House Budget Contains Funding for Pharmacy School Building
Things could be looking up for the future of the University of Hawaii at Hilo’s College of Pharmacy.
After the state Legislature could not agree in 2013 on funding for a permanent home for the school, the proposed supplemental budget approved Wednesday by the House Finance Committee contained $33 million for construction of the facility.
The funding is contained in Draft 1 of House Bill 1700, which is the budget bill.
Last year, the Senate had $38 million for the pharmacy school in its budget but the funding was missing entirely from the House budget, and the two bodies could not come to an agreement during final budget negotiations in late April.
That was despite an intense lobbying effort by the university and Big Island community. UH-Hilo administrators say a permanent home for the school is critical to maintain its accreditation.
UH-Hilo spokesman Jerry Chang today said the inclusion of the funding in the initial version of the House budget bodes well for the pharmacy school.
“It’s very encouraging,” he said.
In response to criticisms of its proposal, UH last fall scaled down the plans for the facility to $33 million from $38 million.
The budget proposal also includes $2.8 million for the Hilo Medical Center residency program designed to help retain physicians.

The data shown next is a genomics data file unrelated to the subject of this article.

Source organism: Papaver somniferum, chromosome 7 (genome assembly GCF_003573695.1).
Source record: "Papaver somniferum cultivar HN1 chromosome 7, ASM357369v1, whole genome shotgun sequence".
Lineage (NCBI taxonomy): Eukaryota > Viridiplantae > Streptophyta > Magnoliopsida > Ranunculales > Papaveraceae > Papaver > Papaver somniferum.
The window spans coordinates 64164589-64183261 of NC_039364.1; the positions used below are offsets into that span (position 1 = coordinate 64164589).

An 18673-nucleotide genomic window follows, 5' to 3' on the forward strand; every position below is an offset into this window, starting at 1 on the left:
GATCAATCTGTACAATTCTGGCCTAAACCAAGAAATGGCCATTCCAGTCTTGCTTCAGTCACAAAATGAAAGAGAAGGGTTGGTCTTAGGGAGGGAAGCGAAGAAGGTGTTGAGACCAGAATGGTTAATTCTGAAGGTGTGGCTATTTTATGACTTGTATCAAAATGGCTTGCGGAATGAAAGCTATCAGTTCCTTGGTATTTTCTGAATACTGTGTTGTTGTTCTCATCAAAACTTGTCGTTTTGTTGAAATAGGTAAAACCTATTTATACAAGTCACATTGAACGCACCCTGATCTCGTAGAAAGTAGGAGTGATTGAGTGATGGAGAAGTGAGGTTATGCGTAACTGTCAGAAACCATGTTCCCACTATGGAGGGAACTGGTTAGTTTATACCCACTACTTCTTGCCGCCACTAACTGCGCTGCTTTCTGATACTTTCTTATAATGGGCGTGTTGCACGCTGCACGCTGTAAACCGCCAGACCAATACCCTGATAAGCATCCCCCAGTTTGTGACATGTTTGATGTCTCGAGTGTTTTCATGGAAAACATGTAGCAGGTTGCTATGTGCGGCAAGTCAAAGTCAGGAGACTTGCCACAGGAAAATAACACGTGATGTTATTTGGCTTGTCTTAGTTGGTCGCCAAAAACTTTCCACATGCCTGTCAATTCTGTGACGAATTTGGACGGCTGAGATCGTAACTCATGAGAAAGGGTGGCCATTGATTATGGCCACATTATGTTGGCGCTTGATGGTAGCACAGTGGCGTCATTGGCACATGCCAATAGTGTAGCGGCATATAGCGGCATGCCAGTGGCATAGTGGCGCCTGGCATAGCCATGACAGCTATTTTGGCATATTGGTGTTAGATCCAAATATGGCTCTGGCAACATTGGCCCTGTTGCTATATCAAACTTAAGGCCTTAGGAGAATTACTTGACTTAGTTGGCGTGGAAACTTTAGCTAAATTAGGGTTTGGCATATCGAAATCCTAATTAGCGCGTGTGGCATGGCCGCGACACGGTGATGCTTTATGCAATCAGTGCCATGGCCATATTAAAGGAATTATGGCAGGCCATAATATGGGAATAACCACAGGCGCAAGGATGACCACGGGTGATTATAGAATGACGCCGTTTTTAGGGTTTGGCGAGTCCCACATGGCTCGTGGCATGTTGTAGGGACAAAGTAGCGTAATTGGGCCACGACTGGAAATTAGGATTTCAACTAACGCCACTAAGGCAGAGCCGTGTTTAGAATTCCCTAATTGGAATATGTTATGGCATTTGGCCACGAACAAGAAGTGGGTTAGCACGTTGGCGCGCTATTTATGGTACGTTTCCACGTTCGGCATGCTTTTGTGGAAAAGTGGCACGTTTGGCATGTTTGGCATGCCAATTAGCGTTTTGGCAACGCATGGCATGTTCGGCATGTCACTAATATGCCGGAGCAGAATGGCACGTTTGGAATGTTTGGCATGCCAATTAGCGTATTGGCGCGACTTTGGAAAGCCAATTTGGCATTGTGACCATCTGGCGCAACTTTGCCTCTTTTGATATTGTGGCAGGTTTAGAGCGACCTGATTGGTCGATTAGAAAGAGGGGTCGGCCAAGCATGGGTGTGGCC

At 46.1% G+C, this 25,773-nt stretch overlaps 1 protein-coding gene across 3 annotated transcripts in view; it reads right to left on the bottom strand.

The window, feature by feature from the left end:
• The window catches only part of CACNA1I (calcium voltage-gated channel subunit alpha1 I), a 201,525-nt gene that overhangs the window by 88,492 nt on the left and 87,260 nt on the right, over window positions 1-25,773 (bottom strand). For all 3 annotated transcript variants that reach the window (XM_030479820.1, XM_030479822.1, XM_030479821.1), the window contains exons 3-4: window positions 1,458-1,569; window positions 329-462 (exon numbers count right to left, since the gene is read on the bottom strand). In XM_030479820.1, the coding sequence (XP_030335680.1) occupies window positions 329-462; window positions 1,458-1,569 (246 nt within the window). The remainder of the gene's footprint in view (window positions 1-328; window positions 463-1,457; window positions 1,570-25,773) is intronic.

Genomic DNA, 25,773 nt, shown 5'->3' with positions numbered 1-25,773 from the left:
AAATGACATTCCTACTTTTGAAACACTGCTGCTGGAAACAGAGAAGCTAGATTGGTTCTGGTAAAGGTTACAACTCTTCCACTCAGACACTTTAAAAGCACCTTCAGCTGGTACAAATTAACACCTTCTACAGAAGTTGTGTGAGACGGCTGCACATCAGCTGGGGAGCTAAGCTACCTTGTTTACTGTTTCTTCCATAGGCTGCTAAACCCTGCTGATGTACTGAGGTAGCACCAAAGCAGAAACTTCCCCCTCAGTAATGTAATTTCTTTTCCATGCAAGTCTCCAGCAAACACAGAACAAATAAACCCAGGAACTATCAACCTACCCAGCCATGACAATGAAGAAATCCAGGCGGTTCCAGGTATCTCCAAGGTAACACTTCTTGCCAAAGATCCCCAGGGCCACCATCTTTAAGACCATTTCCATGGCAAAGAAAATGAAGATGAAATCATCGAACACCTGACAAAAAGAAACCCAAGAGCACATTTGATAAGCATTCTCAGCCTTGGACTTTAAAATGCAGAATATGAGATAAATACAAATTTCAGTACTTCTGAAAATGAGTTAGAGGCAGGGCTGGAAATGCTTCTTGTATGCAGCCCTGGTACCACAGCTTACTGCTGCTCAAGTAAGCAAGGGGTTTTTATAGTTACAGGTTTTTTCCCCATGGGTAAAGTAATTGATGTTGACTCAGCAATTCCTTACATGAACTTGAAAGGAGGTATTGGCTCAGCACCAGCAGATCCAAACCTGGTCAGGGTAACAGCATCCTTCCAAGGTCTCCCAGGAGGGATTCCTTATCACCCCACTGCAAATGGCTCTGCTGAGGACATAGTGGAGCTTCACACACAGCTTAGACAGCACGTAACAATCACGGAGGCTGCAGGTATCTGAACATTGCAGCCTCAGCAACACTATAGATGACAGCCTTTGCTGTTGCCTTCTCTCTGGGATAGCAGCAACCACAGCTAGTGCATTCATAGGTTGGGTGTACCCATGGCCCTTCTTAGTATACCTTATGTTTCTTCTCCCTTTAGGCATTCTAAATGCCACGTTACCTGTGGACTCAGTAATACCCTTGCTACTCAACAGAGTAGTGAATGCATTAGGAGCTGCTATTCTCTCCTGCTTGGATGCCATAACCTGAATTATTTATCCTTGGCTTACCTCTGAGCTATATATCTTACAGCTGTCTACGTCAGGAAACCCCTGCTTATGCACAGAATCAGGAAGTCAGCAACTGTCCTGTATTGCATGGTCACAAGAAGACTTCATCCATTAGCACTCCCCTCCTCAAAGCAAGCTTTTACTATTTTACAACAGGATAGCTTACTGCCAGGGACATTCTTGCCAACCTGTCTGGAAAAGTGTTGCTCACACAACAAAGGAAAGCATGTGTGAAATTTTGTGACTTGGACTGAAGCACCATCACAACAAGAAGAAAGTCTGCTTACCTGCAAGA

According to a statement issued this morning by Finance Chair Rep. Sylvia Luke, other items in the $4.6 billion supplemental budget include:
- $4.7 million to continue programs started with federal funds under the Race to the Top program, including $1.1 million for professional development for teachers and $1.3 million to evaluate teacher effectiveness
- $3 million to launch a pre-kindergarten program to prepare the state’s 4-year-olds to enter kindergarten
- $39.8 million for collective bargaining agreements and restoration of salaries at the University of Hawaii
- $1.6 million to expand mental health care programs in the Department of Public Safety
- $3.5 million for child-care subsidy programs for parents who work or go to school
- $2.2 million for the REACH program which engages at-risk middle and intermediate school students in after-school activities
- $1.7 million for training, and $1 million for new officers in the Department of Land and Natural Resources Division of Conservation and Resource Enforcement
- $339,000 for two new deputy sheriff positions for the Big Island’s Third Circuit